|Die Frankfurt-Tipp Bewertung:|
|Laufzeit:||Ca. 104 Min.|
|FSK:||From 12 years|
Tom Herzer (Kostja Ullmann) is one of the most successful hairdressers in the capital. The cosmetic products that the favourite of the Berlin gay scene brings out are also selling extremely well. So good that even an American company wants to invest in Tom - but only if it can also win the ladies as customers. Although Tom is not at all happy with the idea of producing products for women, he is persuaded to take this big step by his partner and manager Robert (Ken Duken). To find out what women want, Tom has to work for a few days in the small salon of the self-confident Heidi (Aylin Tezel) in the middle of Neukölln. For the star hairdresser it's the purest Armageddon, but contrary to expectations he's quite impressed by Heidi's captivating Kiez charm and her management of the salon. And Heidi, on the other hand, realizes that under Tom's arrogant facade hides an extremely sensitive, lovable man. And before she knows it, she's developing feelings for gay Tom. And he too suddenly feels something that threatens to turn his life completely upside down…
Marco Kreutzpaintner has already tried many different subjects in his career as a filmmaker. Whether youth drama ("Ganz und gar"), fantasy ("Krabat") or relentless thrillers about human trafficking ("Trade"), the award-winning director and screenwriter has always faced new challenges. And so, on his excursion into the genre of romantic comedy, he didn't just want to stage another representative of this subject according to scheme F. Rather, he wanted to tell a story in which the lovers still have real hurdles to overcome. Social differences are no longer a real issue and cultural differences have been completely overused in this genre. The only thing that really excites people in our society today and creates real challenges is overcoming sexual pigeonholing.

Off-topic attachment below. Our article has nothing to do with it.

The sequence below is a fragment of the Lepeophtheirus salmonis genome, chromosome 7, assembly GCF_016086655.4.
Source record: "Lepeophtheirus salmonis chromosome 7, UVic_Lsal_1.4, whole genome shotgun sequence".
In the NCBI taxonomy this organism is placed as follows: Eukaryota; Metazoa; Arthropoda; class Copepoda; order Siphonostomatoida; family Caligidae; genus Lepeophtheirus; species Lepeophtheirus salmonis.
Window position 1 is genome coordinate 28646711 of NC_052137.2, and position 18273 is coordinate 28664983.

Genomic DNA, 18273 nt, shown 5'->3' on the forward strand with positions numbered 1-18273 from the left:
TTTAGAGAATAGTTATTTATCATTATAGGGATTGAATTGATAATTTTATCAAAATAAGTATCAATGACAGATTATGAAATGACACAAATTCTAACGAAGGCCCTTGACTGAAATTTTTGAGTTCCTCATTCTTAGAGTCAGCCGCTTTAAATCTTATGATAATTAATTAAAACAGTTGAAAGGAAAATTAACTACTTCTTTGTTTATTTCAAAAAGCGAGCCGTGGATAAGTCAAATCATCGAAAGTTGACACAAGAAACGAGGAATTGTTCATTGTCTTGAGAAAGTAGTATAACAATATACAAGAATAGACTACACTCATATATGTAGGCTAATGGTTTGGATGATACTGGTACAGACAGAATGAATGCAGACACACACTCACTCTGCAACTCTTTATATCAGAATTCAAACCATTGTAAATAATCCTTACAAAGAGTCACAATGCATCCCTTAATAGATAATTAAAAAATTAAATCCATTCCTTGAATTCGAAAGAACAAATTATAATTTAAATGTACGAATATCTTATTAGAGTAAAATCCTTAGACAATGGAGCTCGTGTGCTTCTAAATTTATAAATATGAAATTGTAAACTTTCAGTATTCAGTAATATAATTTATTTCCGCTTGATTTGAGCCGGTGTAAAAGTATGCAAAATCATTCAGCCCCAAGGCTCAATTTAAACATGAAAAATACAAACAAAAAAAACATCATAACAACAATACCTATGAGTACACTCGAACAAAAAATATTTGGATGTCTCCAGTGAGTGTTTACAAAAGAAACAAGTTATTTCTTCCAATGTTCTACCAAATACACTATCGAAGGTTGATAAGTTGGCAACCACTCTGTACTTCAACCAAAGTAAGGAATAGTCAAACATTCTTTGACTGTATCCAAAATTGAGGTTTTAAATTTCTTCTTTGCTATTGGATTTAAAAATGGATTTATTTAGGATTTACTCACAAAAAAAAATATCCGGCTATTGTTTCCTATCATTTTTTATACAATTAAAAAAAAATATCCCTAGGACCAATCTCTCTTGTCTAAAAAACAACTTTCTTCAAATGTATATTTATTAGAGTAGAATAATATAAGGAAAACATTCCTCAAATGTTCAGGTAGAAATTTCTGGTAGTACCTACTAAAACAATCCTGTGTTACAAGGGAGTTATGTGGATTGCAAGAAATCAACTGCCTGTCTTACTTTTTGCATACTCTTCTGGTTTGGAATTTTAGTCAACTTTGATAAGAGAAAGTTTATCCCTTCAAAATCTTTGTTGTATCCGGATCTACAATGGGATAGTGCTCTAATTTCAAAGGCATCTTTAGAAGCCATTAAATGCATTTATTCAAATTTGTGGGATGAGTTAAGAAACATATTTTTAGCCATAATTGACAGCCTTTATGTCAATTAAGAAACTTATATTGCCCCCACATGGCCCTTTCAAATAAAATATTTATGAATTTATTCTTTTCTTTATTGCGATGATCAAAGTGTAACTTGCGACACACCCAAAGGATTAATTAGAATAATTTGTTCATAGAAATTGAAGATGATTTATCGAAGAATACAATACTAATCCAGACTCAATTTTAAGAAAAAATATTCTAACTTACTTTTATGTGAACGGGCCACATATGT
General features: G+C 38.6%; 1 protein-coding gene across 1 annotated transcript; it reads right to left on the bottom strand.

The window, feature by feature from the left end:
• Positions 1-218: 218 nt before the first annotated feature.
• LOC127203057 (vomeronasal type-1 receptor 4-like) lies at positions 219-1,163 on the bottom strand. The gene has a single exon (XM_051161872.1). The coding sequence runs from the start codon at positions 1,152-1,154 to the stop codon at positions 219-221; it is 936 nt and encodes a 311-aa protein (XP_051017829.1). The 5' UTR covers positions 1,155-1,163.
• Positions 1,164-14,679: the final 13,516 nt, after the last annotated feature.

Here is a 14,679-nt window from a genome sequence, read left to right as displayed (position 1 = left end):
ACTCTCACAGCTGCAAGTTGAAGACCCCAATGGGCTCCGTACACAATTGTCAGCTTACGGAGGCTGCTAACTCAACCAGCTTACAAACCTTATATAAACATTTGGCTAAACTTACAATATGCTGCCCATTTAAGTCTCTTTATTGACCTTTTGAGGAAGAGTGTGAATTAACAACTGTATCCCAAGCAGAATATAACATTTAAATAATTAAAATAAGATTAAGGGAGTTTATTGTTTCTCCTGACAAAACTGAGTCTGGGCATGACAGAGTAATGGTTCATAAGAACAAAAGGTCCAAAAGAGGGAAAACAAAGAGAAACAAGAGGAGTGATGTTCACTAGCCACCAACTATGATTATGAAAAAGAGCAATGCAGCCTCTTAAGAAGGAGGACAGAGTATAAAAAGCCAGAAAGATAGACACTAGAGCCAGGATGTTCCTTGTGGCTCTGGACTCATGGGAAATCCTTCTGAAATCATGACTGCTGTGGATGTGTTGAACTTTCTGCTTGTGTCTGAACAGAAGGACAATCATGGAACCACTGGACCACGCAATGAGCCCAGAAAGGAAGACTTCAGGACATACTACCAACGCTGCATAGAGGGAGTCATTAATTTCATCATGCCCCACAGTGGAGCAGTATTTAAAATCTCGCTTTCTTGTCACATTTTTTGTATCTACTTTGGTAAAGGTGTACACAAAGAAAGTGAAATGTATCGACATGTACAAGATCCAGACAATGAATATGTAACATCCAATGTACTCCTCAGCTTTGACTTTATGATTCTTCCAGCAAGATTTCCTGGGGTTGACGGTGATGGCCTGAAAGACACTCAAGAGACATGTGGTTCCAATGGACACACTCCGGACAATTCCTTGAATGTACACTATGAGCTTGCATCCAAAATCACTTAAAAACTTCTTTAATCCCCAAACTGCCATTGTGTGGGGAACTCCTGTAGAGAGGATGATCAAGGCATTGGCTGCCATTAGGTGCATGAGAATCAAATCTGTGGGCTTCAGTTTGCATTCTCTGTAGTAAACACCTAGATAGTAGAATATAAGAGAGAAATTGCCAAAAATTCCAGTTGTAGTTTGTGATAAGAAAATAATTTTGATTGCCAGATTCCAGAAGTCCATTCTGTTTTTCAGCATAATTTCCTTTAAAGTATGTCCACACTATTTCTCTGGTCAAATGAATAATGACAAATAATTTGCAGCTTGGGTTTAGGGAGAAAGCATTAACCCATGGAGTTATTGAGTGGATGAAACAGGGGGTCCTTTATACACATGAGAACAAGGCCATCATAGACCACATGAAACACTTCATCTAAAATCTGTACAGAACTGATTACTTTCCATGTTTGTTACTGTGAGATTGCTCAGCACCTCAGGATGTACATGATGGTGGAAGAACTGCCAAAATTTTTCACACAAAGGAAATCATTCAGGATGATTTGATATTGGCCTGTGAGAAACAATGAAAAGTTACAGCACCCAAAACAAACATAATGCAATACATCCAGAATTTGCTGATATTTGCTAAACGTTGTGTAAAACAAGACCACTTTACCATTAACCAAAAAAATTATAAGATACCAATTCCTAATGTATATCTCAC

This is how Kreutzpaintner came up with the idea of "Coming In", a comedy in which a gay man and a heterosexual woman find each other. With many exaggerated clichés the director wants to tear open the boundaries in our minds and show that a feeling like love can't easily be put into a drawer. A very nice and praiseworthy idea in itself, but its implementation was only successful in places. At the beginning, the characters are simply too overdrawn stereotypes, which goat their way through a very shrill and very predictable scenario. This gets on your nerves as a viewer and, apart from a few scenes, isn't really funny either.
If you've survived the first twenty minutes, the movie gets a lot better, the characters become more likeable and also a bit more profound and even the rather meagre humor suddenly works out really well. The chemistry between the charming Kostja Ullmann and the really enchantingly playing Aylin Tezel alone clearly increases the entertainment value of the film. The fact that Kreutzpaintner tries to give the story a rather unusual twist after the deliberately very conventionally designed beginning makes the comedy really interesting to a certain extent.
After a weak beginning and a convincing middle part it unfortunately goes downhill again towards the end. No question about it, especially for hopeless romantics the finale is really very, very beautifully realized. On the way there, however, Kreuzpaintner puts on a bit too thick and lets the clichés, which until then had been kept within bearable limits, regain the upper hand. The last act works much better than the beginning of the movie, though. But the spark doesn't really want to ignite anymore.
Thus "Coming In" is a nice comedy with nice actors, a good soundtrack and some really nice ideas. But the potential that the story, the actors and also the director have brought with them, was actually only fully exploited in the middle part. Therefore it is enough at the end only for one: only worth seeing with some concessions!
Ein Artikel von Frankfurt-Tipp